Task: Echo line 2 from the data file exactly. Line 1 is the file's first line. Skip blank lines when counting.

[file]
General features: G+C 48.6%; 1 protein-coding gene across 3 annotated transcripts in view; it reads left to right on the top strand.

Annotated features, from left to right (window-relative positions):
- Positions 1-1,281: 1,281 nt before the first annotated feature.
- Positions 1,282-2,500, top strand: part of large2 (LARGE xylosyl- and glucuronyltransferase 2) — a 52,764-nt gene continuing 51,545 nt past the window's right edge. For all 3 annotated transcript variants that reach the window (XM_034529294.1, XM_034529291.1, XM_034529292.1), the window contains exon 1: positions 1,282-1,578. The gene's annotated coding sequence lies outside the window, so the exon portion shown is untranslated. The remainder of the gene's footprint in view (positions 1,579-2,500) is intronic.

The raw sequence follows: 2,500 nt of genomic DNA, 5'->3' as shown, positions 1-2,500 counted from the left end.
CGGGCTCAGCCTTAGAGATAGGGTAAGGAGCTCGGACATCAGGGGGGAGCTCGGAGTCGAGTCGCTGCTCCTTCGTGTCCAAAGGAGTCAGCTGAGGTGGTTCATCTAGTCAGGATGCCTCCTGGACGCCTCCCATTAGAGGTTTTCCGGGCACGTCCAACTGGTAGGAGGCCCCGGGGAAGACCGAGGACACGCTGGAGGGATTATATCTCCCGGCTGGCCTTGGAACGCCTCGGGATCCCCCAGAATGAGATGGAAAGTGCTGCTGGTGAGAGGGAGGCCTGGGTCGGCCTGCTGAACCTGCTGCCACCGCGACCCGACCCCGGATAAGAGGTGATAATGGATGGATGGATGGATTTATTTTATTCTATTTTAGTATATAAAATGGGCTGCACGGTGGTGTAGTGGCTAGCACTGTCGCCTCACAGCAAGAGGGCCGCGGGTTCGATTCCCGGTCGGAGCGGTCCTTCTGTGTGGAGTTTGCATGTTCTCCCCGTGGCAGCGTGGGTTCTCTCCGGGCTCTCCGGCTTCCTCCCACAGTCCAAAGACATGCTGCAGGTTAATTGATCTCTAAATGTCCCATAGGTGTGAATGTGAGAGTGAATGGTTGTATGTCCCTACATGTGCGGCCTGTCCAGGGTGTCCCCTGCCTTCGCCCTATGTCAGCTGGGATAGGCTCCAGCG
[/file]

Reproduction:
Annotated features, from left to right (window-relative positions):